Believe what you read?

The upcoming film “Shattered Glass”(Lions Gate Films) tells the true story of Stephen Glass. As a young journalist, Glass spent three years working for The New Republic in the late 1990s but was terminated when his editors realized he had fabricated over 27 of the 41 articles he had written for the magazine.

The film chronicles Glass’ last few weeks of employment at the magazine, a time during which his editor and fellow writers gradually realized the majority of his captivating articles were products of complete fantasy. Throughout his career, Glass wrote false articles for other publications including Harper’s, George and Rolling Stone.

The film stars Hayden Christensen as Glass, along with Chloe Sevigny, Hank Azaria and Peter Sarsgaard as other members of the New Republic staff. “Shattered Glass” has been highly anticipated by the those in the world of journalism, especially since the recent story of Jayson Blair and his fabricated stories at The New York Times.

In a recent Hatchet interview, writer and first-time director Billy Ray discussed his desire to make this film and how he put it all together.

“I loved everything about this story,” Ray said. “I loved the world it was set in. The setting of journalism lends itself to so many interesting ethical questions. I thought the characters were all fascinating. There was nothing about this story that didn’t interest me.”

The real-life Stephen Glass did not contribute to the film; it is based on the accounts of all the other members of the magazine staff.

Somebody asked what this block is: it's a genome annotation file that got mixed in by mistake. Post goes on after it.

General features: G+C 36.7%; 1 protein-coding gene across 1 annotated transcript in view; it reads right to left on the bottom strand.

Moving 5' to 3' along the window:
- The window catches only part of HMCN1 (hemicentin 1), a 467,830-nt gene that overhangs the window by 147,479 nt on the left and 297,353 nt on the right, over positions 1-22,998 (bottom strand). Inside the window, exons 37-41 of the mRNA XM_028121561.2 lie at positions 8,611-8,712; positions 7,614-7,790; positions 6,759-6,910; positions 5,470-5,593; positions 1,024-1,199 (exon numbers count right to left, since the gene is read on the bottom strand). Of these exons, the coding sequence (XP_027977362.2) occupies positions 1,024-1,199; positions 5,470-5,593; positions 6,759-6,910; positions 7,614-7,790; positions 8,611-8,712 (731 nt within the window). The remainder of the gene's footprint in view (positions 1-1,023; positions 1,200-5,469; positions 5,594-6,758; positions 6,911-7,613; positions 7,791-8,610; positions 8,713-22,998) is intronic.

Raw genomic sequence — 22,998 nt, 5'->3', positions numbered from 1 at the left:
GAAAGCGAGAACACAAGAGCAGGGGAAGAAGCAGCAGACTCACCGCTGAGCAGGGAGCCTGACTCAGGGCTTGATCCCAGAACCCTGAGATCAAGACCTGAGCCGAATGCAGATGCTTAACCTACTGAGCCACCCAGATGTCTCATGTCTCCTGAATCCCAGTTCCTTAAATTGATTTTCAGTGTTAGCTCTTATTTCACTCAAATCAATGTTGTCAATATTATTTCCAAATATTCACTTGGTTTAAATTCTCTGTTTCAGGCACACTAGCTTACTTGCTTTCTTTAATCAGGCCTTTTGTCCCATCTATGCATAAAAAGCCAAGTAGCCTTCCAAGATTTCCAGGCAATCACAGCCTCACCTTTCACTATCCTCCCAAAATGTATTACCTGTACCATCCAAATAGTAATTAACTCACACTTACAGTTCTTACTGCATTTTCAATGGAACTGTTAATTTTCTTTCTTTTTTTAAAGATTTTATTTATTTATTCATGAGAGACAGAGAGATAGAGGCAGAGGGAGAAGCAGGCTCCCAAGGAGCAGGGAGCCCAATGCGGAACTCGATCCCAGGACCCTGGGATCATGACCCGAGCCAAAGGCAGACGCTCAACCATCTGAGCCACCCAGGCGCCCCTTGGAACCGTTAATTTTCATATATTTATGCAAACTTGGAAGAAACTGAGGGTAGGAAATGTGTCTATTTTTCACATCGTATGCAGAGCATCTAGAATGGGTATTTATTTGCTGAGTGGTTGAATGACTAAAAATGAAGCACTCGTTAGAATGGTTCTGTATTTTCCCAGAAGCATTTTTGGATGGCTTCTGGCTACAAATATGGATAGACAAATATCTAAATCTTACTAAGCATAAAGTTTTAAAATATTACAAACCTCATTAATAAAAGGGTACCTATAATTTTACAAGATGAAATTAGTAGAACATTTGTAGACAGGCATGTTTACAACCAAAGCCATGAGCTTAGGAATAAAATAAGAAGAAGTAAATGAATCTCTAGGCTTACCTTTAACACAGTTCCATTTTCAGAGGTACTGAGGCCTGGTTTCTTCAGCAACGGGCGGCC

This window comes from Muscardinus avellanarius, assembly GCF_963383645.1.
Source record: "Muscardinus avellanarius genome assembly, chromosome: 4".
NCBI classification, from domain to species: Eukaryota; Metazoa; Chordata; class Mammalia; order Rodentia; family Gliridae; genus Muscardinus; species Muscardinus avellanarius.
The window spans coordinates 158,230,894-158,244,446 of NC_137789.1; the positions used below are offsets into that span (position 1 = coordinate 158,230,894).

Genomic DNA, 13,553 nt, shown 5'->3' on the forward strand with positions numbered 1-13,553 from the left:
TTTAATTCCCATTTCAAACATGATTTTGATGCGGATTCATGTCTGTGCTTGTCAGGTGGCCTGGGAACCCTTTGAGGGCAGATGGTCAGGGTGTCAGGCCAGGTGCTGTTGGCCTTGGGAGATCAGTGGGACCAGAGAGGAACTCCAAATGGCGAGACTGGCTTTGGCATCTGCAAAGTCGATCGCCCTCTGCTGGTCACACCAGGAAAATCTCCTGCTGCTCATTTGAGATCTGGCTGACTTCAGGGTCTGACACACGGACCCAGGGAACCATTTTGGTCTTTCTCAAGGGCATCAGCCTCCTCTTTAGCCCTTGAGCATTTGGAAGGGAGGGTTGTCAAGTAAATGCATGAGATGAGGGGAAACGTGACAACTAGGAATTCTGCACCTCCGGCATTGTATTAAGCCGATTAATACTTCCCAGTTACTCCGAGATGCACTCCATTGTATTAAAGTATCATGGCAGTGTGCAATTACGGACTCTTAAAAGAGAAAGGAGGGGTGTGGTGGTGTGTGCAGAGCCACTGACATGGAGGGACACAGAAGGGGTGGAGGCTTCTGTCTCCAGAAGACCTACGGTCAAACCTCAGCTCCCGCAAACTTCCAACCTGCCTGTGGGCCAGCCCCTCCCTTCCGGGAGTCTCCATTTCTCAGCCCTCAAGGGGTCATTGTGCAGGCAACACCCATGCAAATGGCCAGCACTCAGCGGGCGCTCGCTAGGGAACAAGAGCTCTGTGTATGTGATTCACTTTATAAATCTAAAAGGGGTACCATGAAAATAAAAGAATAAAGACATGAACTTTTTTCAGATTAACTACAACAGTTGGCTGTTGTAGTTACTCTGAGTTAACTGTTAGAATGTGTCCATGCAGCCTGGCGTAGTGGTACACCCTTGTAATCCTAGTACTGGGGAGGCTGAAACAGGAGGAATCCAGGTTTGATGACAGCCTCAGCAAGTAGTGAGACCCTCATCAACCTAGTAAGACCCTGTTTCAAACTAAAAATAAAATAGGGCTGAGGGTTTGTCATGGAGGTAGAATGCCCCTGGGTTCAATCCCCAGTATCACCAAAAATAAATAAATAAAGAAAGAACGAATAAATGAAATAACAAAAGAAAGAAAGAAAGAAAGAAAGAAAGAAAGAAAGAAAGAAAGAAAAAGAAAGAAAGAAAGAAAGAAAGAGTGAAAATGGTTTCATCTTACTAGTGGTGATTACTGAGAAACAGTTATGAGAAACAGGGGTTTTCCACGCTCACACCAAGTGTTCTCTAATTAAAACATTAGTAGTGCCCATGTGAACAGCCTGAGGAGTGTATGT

“I tried to contact Glass when I was writing the script back in 1999,” Ray said. “He didn’t want to talk to me.”

When asked how he justifies creating a real-life character to whom he had no access, many people who had been describing Glass with such unbelievable consistency that I had a very clear idea of who he was. Everyone you talked to would tell you the same story. It was clear what his behavior was.”

Christensen demonstrates this behavior perfectly. His eerie, nerdy manner will make audience members cringe as they watch Glass tell one lie after another at staff meetings. Christensen portrays Glass as the office favorite who fantasizes about interesting stories and defends their validity to unbelievable lengths. By the end of the film, viewers feel as though they have shared the experience with the New Republic staff.

The film sympathizes with Glass’ editor, Chuck Lane (Sarsgaard), who struggles with the slow realization that the office favorite has been deceiving the entire staff. The story plays almost like a news report and leaves many questions about Glass’ motivation unanswered. It is a thought-provoking film that will make people wonder about Glass and the degree to which people will go for recognition and attention.

“Shattered Glass” is a film that wants to tells the truth about a liar. As Ray explains, “The irony of it is if you want to know what happened to Stephen Glass you can’t ask Stephen Glass. You have to come see the movie.”

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